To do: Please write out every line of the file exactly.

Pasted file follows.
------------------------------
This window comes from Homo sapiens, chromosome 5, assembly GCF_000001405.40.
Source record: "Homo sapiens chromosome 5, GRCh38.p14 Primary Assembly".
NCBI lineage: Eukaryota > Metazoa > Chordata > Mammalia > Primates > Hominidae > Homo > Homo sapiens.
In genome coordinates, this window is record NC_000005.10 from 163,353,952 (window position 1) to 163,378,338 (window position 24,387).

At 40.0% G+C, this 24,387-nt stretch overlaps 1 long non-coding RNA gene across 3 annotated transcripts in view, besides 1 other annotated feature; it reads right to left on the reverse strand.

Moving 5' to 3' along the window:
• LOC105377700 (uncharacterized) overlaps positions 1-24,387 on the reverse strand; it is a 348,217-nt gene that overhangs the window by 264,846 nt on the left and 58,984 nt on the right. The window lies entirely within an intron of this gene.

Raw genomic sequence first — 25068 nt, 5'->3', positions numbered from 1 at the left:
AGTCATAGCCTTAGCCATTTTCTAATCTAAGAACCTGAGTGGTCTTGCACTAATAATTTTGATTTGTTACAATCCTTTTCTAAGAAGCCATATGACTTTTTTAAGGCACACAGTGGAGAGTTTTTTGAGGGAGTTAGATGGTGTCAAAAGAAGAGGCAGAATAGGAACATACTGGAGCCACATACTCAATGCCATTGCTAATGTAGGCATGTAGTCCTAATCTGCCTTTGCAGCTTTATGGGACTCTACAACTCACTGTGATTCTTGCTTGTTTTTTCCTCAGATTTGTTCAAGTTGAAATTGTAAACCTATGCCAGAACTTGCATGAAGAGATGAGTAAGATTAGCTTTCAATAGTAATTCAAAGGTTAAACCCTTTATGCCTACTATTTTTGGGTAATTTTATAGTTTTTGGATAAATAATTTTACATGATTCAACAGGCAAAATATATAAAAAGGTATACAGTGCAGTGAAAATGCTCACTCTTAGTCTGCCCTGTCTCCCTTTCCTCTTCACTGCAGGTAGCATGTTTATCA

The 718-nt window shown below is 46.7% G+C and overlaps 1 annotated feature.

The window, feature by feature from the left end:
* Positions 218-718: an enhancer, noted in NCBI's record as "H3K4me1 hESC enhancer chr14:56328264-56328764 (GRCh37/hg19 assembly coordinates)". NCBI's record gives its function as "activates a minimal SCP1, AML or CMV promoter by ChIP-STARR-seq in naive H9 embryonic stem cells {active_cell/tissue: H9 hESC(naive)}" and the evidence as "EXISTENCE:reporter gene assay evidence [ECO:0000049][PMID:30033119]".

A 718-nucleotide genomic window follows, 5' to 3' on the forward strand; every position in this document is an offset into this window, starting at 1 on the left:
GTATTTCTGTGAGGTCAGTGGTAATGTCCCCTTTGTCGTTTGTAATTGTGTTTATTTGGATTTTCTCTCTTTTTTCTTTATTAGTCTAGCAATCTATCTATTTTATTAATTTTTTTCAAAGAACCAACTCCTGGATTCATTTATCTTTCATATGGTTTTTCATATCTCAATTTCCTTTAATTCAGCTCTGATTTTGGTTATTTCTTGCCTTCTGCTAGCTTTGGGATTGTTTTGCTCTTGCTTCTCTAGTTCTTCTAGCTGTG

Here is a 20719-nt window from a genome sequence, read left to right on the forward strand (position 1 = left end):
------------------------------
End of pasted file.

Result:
This window comes from Homo sapiens, chromosome 5, assembly GCF_000001405.40.
Source record: "Homo sapiens chromosome 5, GRCh38.p14 Primary Assembly".
NCBI lineage: Eukaryota > Metazoa > Chordata > Mammalia > Primates > Hominidae > Homo > Homo sapiens.
In genome coordinates, this window is record NC_000005.10 from 163,353,952 (window position 1) to 163,378,338 (window position 24,387).

At 40.0% G+C, this 24,387-nt stretch overlaps 1 long non-coding RNA gene across 3 annotated transcripts in view, besides 1 other annotated feature; it reads right to left on the reverse strand.

Moving 5' to 3' along the window:
• LOC105377700 (uncharacterized) overlaps positions 1-24,387 on the reverse strand; it is a 348,217-nt gene that overhangs the window by 264,846 nt on the left and 58,984 nt on the right. The window lies entirely within an intron of this gene.

Raw genomic sequence first — 25068 nt, 5'->3', positions numbered from 1 at the left:
AGTCATAGCCTTAGCCATTTTCTAATCTAAGAACCTGAGTGGTCTTGCACTAATAATTTTGATTTGTTACAATCCTTTTCTAAGAAGCCATATGACTTTTTTAAGGCACACAGTGGAGAGTTTTTTGAGGGAGTTAGATGGTGTCAAAAGAAGAGGCAGAATAGGAACATACTGGAGCCACATACTCAATGCCATTGCTAATGTAGGCATGTAGTCCTAATCTGCCTTTGCAGCTTTATGGGACTCTACAACTCACTGTGATTCTTGCTTGTTTTTTCCTCAGATTTGTTCAAGTTGAAATTGTAAACCTATGCCAGAACTTGCATGAAGAGATGAGTAAGATTAGCTTTCAATAGTAATTCAAAGGTTAAACCCTTTATGCCTACTATTTTTGGGTAATTTTATAGTTTTTGGATAAATAATTTTACATGATTCAACAGGCAAAATATATAAAAAGGTATACAGTGCAGTGAAAATGCTCACTCTTAGTCTGCCCTGTCTCCCTTTCCTCTTCACTGCAGGTAGCATGTTTATCA

The 718-nt window shown below is 46.7% G+C and overlaps 1 annotated feature.

The window, feature by feature from the left end:
* Positions 218-718: an enhancer, noted in NCBI's record as "H3K4me1 hESC enhancer chr14:56328264-56328764 (GRCh37/hg19 assembly coordinates)". NCBI's record gives its function as "activates a minimal SCP1, AML or CMV promoter by ChIP-STARR-seq in naive H9 embryonic stem cells {active_cell/tissue: H9 hESC(naive)}" and the evidence as "EXISTENCE:reporter gene assay evidence [ECO:0000049][PMID:30033119]".

A 718-nucleotide genomic window follows, 5' to 3' on the forward strand; every position in this document is an offset into this window, starting at 1 on the left:
GTATTTCTGTGAGGTCAGTGGTAATGTCCCCTTTGTCGTTTGTAATTGTGTTTATTTGGATTTTCTCTCTTTTTTCTTTATTAGTCTAGCAATCTATCTATTTTATTAATTTTTTTCAAAGAACCAACTCCTGGATTCATTTATCTTTCATATGGTTTTTCATATCTCAATTTCCTTTAATTCAGCTCTGATTTTGGTTATTTCTTGCCTTCTGCTAGCTTTGGGATTGTTTTGCTCTTGCTTCTCTAGTTCTTCTAGCTGTG

Here is a 20719-nt window from a genome sequence, read left to right on the forward strand (position 1 = left end):